Laying out the main form

In support of WPF, Microsoft has released a slew of tools that make writing WPF applications easier. Expression Studio is a suite of tools that Microsoft market's towards “creative designers”, but these tools are equally important for developers, especially with the WPF framework's designer glitches in the current release. In many cases you cannot use the designers built into Visual Studio. For example, if your forms use controls that you create, you will not be able to open your XAML file in the visual designer in Visual Studio. To get around this, you can use Expression Blend to open your Visual Studio project and view your form (Expression Blend can natively open Visual Studio project and solution files).

Scoreboard_Expression2

Figure 1: Microsoft Expression Blend XAML editor

Expression Blend is great for editing XAML and creating Storyboard (animations) but it is important to note that the tool is not a code editor.  You cannot edit the .NET code behind files or even HTML or Javascript files from within Expression Blend.  However, there is nice integration with Visual Studio .NET - opening a code file from within Expression Blend will automatically kick off an instance of Visual Studio, open your solution, and present you with the source file to edit.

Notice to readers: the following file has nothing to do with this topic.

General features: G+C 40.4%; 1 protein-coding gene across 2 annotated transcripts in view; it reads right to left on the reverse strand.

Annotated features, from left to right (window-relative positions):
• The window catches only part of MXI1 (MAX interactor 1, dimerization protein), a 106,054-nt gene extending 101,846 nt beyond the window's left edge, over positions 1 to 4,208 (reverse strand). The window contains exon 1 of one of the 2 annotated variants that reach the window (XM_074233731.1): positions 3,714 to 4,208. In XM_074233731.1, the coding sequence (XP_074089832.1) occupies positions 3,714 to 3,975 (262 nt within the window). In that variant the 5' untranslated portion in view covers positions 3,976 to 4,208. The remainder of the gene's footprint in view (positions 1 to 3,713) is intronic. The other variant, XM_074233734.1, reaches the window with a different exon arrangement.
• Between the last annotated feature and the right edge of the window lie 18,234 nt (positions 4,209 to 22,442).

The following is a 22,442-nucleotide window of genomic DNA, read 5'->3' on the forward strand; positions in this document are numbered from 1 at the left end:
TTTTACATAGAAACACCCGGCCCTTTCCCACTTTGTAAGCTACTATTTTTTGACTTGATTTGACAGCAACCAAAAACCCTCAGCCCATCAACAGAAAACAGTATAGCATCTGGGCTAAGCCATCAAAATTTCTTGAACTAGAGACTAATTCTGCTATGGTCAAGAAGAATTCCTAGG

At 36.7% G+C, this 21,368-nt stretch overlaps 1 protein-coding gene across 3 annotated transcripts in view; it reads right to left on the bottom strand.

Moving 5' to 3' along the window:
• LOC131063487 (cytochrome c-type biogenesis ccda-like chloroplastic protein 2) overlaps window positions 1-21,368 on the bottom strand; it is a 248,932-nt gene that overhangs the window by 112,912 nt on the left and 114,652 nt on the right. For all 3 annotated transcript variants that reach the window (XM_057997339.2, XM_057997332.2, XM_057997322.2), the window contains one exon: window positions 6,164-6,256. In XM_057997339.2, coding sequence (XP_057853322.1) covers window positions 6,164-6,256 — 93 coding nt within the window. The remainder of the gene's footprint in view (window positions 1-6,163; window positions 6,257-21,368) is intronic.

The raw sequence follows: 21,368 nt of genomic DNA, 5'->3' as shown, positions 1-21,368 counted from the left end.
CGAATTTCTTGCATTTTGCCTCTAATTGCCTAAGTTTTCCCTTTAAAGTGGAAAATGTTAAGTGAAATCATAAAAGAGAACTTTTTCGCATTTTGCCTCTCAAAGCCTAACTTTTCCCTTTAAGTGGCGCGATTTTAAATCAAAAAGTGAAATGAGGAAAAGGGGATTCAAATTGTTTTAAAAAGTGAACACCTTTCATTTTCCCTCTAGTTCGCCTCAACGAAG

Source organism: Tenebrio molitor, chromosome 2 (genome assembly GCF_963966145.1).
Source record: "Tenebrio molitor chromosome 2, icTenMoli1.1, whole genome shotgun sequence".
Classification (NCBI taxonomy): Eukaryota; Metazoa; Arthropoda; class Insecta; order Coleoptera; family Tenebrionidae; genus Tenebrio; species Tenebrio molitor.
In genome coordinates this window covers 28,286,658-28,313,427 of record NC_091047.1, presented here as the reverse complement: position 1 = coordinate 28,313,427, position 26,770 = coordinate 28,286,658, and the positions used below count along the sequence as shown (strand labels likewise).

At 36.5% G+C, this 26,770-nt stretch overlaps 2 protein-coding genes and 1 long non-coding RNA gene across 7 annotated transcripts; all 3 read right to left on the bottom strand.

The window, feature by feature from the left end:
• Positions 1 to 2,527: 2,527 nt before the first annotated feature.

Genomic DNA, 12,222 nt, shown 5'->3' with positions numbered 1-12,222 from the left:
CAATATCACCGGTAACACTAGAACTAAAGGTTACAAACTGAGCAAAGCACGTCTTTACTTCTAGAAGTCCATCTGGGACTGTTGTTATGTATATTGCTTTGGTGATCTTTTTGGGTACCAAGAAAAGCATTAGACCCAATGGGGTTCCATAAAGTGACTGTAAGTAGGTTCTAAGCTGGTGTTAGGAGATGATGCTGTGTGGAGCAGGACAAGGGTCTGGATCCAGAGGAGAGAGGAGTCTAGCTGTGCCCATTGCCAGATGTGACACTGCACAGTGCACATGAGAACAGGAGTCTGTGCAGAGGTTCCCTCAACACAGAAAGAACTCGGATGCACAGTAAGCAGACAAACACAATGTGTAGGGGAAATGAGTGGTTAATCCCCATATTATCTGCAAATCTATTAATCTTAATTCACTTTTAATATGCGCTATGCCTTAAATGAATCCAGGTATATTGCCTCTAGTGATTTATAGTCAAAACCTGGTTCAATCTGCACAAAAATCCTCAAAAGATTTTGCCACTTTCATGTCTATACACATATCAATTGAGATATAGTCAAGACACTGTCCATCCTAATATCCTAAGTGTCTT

Our application contains just a few screens - the main dartboard form, plus a couple forms used to manage the players in the game and view statistics. Our scoreboard application will be run in a kiosk and use a touch screen monitor as the main interface. The idea is that a player throws the dart, and then touches the appropriate section of the screen to indicate where the dart landed. The scoreboard then tracks the score and statistics based on the accumulated data.